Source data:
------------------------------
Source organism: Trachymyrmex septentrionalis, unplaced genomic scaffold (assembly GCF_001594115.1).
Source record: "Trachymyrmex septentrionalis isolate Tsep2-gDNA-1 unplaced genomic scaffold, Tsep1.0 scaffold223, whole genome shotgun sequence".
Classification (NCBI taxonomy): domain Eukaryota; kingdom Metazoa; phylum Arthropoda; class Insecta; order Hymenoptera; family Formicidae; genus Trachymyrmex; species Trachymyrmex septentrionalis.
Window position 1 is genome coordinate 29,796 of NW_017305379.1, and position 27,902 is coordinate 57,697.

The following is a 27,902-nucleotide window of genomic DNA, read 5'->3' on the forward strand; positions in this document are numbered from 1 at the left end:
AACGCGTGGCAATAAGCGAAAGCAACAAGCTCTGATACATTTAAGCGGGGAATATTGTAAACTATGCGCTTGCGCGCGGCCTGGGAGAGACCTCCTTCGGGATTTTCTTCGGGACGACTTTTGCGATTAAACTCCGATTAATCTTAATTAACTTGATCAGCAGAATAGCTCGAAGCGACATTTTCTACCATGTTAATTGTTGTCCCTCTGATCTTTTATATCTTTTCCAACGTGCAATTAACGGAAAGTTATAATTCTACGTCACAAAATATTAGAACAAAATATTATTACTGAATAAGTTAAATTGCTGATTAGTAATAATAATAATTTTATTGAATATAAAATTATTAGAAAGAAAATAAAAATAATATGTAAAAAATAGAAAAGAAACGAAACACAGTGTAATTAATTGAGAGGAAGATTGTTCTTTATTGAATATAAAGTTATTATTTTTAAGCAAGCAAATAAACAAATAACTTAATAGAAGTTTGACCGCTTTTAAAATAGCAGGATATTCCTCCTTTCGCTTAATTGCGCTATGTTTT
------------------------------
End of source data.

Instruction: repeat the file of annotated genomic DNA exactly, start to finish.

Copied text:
Source organism: Trachymyrmex septentrionalis, unplaced genomic scaffold (assembly GCF_001594115.1).
Source record: "Trachymyrmex septentrionalis isolate Tsep2-gDNA-1 unplaced genomic scaffold, Tsep1.0 scaffold223, whole genome shotgun sequence".
Classification (NCBI taxonomy): domain Eukaryota; kingdom Metazoa; phylum Arthropoda; class Insecta; order Hymenoptera; family Formicidae; genus Trachymyrmex; species Trachymyrmex septentrionalis.
Window position 1 is genome coordinate 29,796 of NW_017305379.1, and position 27,902 is coordinate 57,697.

The following is a 27,902-nucleotide window of genomic DNA, read 5'->3' on the forward strand; positions in this document are numbered from 1 at the left end:
AACGCGTGGCAATAAGCGAAAGCAACAAGCTCTGATACATTTAAGCGGGGAATATTGTAAACTATGCGCTTGCGCGCGGCCTGGGAGAGACCTCCTTCGGGATTTTCTTCGGGACGACTTTTGCGATTAAACTCCGATTAATCTTAATTAACTTGATCAGCAGAATAGCTCGAAGCGACATTTTCTACCATGTTAATTGTTGTCCCTCTGATCTTTTATATCTTTTCCAACGTGCAATTAACGGAAAGTTATAATTCTACGTCACAAAATATTAGAACAAAATATTATTACTGAATAAGTTAAATTGCTGATTAGTAATAATAATAATTTTATTGAATATAAAATTATTAGAAAGAAAATAAAAATAATATGTAAAAAATAGAAAAGAAACGAAACACAGTGTAATTAATTGAGAGGAAGATTGTTCTTTATTGAATATAAAGTTATTATTTTTAAGCAAGCAAATAAACAAATAACTTAATAGAAGTTTGACCGCTTTTAAAATAGCAGGATATTCCTCCTTTCGCTTAATTGCGCTATGTTTT